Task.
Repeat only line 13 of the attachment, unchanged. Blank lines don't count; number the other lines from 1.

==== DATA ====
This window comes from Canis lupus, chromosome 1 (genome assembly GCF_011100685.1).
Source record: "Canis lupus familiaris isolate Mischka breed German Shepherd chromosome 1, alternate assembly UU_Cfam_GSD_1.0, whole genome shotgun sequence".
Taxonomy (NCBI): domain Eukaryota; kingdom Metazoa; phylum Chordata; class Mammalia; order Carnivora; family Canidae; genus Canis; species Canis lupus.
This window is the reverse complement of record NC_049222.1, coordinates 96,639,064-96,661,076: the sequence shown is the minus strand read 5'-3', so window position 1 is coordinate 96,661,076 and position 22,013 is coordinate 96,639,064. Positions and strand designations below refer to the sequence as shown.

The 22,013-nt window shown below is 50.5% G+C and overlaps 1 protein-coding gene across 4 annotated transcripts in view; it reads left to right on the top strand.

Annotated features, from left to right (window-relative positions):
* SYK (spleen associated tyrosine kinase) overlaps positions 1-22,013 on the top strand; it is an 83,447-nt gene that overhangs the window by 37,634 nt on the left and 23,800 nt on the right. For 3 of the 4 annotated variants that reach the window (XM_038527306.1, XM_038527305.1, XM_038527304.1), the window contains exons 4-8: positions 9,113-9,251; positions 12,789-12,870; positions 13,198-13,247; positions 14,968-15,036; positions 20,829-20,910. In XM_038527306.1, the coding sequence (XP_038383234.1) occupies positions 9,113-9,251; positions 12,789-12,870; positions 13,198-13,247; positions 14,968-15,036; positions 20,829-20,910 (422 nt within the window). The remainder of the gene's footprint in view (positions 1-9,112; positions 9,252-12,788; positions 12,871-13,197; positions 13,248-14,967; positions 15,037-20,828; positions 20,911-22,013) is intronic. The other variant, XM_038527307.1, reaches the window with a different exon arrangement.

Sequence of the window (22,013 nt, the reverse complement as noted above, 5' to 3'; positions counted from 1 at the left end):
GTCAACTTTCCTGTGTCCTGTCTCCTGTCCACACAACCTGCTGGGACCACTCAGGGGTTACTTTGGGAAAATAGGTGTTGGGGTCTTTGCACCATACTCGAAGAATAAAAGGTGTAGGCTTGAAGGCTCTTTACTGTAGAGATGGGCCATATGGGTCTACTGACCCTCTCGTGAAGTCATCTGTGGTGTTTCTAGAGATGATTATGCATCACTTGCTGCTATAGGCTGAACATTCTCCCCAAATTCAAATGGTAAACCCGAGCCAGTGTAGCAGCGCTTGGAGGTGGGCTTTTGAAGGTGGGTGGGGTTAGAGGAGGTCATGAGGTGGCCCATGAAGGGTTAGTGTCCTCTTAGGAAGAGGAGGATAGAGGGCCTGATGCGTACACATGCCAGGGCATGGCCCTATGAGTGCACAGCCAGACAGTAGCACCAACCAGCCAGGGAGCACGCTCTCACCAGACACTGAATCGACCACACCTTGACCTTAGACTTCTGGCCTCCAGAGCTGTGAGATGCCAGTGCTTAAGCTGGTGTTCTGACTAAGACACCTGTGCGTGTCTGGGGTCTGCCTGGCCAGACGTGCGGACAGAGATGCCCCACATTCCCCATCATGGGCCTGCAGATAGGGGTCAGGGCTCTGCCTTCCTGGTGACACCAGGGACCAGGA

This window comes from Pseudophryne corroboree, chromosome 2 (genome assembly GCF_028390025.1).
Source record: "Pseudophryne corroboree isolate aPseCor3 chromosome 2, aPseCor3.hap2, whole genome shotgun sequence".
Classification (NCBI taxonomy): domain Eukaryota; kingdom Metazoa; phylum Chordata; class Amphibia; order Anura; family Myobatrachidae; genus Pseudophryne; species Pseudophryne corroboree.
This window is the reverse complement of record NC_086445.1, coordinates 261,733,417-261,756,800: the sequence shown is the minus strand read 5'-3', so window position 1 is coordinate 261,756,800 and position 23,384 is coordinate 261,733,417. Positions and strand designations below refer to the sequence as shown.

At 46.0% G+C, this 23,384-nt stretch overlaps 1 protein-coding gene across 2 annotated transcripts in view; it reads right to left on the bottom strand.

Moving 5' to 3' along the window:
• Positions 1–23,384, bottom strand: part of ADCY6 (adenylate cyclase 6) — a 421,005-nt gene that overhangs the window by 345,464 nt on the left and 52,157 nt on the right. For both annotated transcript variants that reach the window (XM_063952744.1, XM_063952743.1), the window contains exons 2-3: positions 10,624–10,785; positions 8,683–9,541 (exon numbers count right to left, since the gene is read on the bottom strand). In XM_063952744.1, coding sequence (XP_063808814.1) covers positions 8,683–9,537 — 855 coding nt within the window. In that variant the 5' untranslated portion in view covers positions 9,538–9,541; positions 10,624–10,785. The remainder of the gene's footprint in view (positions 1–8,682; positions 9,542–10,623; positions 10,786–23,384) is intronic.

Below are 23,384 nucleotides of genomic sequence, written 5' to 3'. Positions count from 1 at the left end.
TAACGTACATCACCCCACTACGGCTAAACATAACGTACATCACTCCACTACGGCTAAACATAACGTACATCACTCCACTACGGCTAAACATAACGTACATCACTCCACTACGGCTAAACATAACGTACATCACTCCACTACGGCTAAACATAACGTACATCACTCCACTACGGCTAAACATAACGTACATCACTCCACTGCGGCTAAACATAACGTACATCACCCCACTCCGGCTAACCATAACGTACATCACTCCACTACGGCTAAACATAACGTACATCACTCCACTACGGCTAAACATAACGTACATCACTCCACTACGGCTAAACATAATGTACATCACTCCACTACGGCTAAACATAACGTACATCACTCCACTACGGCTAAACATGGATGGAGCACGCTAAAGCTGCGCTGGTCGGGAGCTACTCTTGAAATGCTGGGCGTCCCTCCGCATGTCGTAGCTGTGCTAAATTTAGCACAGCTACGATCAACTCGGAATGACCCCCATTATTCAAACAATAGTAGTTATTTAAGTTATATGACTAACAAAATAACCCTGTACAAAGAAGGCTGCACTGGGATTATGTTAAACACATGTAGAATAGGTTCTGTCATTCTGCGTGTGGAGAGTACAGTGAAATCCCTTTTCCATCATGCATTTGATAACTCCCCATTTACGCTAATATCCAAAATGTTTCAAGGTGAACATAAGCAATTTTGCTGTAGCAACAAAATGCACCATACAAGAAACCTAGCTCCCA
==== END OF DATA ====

This window is the reverse complement of record NC_086445.1, coordinates 261,733,417-261,756,800: the sequence shown is the minus strand read 5'-3', so window position 1 is coordinate 261,756,800 and position 23,384 is coordinate 261,733,417. Positions and strand designations below refer to the sequence as shown.